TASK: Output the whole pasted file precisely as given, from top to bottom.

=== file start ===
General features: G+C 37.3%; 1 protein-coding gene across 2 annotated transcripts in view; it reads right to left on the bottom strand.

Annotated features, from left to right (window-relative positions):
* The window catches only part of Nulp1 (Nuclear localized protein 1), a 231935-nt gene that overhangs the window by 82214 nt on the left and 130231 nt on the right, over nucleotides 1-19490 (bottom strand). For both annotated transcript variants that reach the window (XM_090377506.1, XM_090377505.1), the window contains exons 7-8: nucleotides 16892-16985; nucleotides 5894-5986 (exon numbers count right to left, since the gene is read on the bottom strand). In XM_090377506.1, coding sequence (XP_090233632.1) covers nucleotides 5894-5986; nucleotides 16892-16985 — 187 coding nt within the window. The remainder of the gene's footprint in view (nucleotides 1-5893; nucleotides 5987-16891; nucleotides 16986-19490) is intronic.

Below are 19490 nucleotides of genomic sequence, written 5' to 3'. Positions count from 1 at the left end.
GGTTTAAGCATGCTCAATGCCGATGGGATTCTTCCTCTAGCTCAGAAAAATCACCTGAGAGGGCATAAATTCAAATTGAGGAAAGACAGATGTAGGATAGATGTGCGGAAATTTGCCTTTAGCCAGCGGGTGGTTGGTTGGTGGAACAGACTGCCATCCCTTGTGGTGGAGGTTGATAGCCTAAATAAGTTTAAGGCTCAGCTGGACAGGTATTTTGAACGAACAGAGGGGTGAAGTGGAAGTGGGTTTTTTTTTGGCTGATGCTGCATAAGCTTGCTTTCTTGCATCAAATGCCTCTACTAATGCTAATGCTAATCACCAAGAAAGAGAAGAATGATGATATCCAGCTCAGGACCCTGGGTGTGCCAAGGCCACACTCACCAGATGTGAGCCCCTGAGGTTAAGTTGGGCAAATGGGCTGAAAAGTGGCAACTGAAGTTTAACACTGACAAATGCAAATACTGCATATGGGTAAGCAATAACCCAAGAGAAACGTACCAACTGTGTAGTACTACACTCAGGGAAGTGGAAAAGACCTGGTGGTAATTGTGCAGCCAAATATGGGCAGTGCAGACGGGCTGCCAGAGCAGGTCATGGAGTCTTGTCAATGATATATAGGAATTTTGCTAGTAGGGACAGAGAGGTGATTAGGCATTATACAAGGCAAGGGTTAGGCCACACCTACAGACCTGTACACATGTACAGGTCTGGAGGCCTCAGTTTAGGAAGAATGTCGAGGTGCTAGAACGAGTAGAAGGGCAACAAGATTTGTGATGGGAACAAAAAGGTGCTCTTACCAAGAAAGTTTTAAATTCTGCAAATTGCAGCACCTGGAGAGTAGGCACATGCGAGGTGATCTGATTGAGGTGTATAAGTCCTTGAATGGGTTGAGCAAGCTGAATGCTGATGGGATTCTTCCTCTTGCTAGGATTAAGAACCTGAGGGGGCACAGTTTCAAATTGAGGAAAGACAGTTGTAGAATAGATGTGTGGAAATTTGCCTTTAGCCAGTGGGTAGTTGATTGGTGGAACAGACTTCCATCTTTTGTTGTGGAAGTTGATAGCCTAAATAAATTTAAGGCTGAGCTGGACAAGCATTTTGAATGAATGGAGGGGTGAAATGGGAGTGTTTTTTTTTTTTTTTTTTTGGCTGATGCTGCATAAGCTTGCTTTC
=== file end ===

General features: G+C 37.3%; 1 protein-coding gene across 2 annotated transcripts in view; it reads right to left on the bottom strand.

Annotated features, from left to right (window-relative positions):
* The window catches only part of Nulp1 (Nuclear localized protein 1), a 231935-nt gene that overhangs the window by 82214 nt on the left and 130231 nt on the right, over nucleotides 1-19490 (bottom strand). For both annotated transcript variants that reach the window (XM_090377506.1, XM_090377505.1), the window contains exons 7-8: nucleotides 16892-16985; nucleotides 5894-5986 (exon numbers count right to left, since the gene is read on the bottom strand). In XM_090377506.1, coding sequence (XP_090233632.1) covers nucleotides 5894-5986; nucleotides 16892-16985 — 187 coding nt within the window. The remainder of the gene's footprint in view (nucleotides 1-5893; nucleotides 5987-16891; nucleotides 16986-19490) is intronic.

Below are 19490 nucleotides of genomic sequence, written 5' to 3'. Positions count from 1 at the left end.
GGTTTAAGCATGCTCAATGCCGATGGGATTCTTCCTCTAGCTCAGAAAAATCACCTGAGAGGGCATAAATTCAAATTGAGGAAAGACAGATGTAGGATAGATGTGCGGAAATTTGCCTTTAGCCAGCGGGTGGTTGGTTGGTGGAACAGACTGCCATCCCTTGTGGTGGAGGTTGATAGCCTAAATAAGTTTAAGGCTCAGCTGGACAGGTATTTTGAACGAACAGAGGGGTGAAGTGGAAGTGGGTTTTTTTTTGGCTGATGCTGCATAAGCTTGCTTTCTTGCATCAAATGCCTCTACTAATGCTAATGCTAATCACCAAGAAAGAGAAGAATGATGATATCCAGCTCAGGACCCTGGGTGTGCCAAGGCCACACTCACCAGATGTGAGCCCCTGAGGTTAAGTTGGGCAAATGGGCTGAAAAGTGGCAACTGAAGTTTAACACTGACAAATGCAAATACTGCATATGGGTAAGCAATAACCCAAGAGAAACGTACCAACTGTGTAGTACTACACTCAGGGAAGTGGAAAAGACCTGGTGGTAATTGTGCAGCCAAATATGGGCAGTGCAGACGGGCTGCCAGAGCAGGTCATGGAGTCTTGTCAATGATATATAGGAATTTTGCTAGTAGGGACAGAGAGGTGATTAGGCATTATACAAGGCAAGGGTTAGGCCACACCTACAGACCTGTACACATGTACAGGTCTGGAGGCCTCAGTTTAGGAAGAATGTCGAGGTGCTAGAACGAGTAGAAGGGCAACAAGATTTGTGATGGGAACAAAAAGGTGCTCTTACCAAGAAAGTTTTAAATTCTGCAAATTGCAGCACCTGGAGAGTAGGCACATGCGAGGTGATCTGATTGAGGTGTATAAGTCCTTGAATGGGTTGAGCAAGCTGAATGCTGATGGGATTCTTCCTCTTGCTAGGATTAAGAACCTGAGGGGGCACAGTTTCAAATTGAGGAAAGACAGTTGTAGAATAGATGTGTGGAAATTTGCCTTTAGCCAGTGGGTAGTTGATTGGTGGAACAGACTTCCATCTTTTGTTGTGGAAGTTGATAGCCTAAATAAATTTAAGGCTGAGCTGGACAAGCATTTTGAATGAATGGAGGGGTGAAATGGGAGTGTTTTTTTTTTTTTTTTTTTGGCTGATGCTGCATAAGCTTGCTTTC